1. I have an unabashed love for coffee and a very high caffeine tolerance. 

Yes, you would have figured that one out within the first day of meeting me, but this is the Internet so we have to write out things here.

2. The squeak of shoes on a basketball court are my nails on a chalkboard. Makes me squirm just thinking about it.

3. I am from Dallas, Texas. Which means I have all the excuses in the world to love country music, handle heat like a boss, and say y'all all the live long day (which does fill a serious hole in the English language once thee and thou hit the dust.)

4. I was a Girl Scout all the way from Daisy's through Gold Award.

I spent my 17th birthday driving down to Austin, Texas for our Gold Award ceremony.
Aka. that project the girls do that requires a massive amount of work and re-writing that gives us....none of the respect that Eagle Scout gives boys. 
Annoying y'all.

5. I was Valedictorian from my high school class. 
I did work hard and all, but really it came down to just doing my work on time and being nerdy enough to read the ENTIRE student handbook - thus figuring out if I took an extra class at the community college downtown I would have more rank points than the next girl.

6. I was a super theater nerd all through high school. Evidence:

That's 17 year old me in the checked dress.

7. I am half Native American. My Dad is Ponca (the Oklahoma tribe). We're everything stereotypical you've ever seen about how Indians live. It's the tribe that invented fancy dance (the one with all the feathers) and we host the championship powwow in White Eagle every year.

The guy on the far left is my many-times Great Grandpa. This is the Washington Delegation that went to DC to argue the Native case for being fully human under the law - and won. Thanks Grandpa!
8. I met my husband online! Back in the days when was free for college age students.

His first time in Texas involved meeting my entire family out on the lake in July. He got to fish a lot so it made up for the heat. At least I like to believe that.
Now I can say things about how we met in the simpler days before Tinder and apps were a strong part of the online dating scene. Ahh, nostalgia!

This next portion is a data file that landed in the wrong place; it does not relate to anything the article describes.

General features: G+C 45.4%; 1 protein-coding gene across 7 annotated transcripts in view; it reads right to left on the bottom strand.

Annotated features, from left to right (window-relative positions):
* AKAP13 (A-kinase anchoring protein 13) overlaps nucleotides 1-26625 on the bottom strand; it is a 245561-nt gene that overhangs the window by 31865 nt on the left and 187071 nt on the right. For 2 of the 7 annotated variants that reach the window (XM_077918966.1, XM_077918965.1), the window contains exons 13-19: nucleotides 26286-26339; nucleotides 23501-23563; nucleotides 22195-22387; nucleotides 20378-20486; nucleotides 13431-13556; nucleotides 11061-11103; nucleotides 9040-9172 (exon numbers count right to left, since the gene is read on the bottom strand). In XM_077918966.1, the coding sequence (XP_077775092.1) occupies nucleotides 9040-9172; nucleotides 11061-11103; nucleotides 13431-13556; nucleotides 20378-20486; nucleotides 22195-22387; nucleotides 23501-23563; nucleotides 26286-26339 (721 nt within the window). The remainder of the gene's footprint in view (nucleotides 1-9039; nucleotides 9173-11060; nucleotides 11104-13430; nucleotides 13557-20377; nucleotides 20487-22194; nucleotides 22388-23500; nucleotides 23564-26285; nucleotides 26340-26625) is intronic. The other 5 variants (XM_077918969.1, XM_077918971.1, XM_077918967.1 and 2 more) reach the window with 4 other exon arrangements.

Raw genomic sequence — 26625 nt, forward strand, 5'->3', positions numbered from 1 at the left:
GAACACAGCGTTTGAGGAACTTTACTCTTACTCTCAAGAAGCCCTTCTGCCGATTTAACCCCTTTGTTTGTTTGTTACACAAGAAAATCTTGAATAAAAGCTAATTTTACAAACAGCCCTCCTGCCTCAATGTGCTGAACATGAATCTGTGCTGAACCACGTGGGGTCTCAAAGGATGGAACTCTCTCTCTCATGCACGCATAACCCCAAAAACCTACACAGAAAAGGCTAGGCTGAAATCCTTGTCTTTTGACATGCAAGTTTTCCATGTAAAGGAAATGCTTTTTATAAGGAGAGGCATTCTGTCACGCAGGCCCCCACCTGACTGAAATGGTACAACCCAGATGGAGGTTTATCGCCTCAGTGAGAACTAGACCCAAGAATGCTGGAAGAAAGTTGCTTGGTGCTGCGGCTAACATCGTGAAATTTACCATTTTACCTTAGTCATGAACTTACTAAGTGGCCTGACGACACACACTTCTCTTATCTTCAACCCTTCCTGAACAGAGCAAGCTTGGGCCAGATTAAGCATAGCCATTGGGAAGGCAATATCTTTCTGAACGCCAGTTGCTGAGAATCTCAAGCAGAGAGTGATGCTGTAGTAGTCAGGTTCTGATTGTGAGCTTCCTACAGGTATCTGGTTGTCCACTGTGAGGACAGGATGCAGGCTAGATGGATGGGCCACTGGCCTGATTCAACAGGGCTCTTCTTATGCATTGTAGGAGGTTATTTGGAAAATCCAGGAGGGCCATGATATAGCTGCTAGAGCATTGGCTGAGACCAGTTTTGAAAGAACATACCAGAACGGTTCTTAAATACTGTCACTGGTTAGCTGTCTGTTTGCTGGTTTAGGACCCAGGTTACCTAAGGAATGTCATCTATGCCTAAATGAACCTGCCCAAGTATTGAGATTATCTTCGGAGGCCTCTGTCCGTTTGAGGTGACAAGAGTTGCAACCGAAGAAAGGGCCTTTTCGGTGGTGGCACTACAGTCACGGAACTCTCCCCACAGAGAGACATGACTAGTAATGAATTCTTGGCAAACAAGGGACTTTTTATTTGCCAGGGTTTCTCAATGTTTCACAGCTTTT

9. I started dancing when I was 4. My first recital dance was to "Diamonds are a Girl's Best Friend".

Miss Betty, who worked the front desk at the studio, made all our shoe bows. Can't have a 90s dance recital without shoe bows!
10.  My favorite movies are Steel Magnolias and Jurassic Park. It does make sense! Maybe...

Any big surprises? What don't I know about you?

My #1 Lesson on Parenting

Monday, June 27, 2016

When my first baby was born, I was determined to do the very best job of parenting him I could do.
I had had the opportunity to see lots of different ways to parent from growing up among big families and babysitting/nannying said families.

But being mom is really different from being nanny. Mostly because you are never off duty, and now all the pressure for making decisions falls on you.

So I read LOTS AND LOTS of parenting books, and articles, and blogs. I found some really good ones that were helpful for answering things like "will my baby ever sleep off me?!" and "oh my gosh, potty training does eventually work, right?!"

But all of it ultimately came down to this:

The vast majority of parenting is dumb luck and being the most stubborn person in the house.


When things work easily, it has more to do with lucking out with a kid who just reacted in a socially encouraged way than any real work on my part.

Case in point - this kid.

Girl loves people. And food. And sleeping.

So yes, she is very friendly at parties, will eat most anything you put in front of her, and will run off to bed shouting "yea!!!"
But is it from my awesome parenting? Not really.

When things don't go easily (I'm looking at you potty training and nap strikes) the parenting mostly involves just being more stubborn than the toddler.

I have an obnoxious amount of confidence in the fact I'm always going to win.

Because I do.

No I can't make them sleep, but I can insist they stay in their rooms and on the bed. 
Typically, they end up sleeping anyway (because they needed sleep whether or not they wanted sleep.)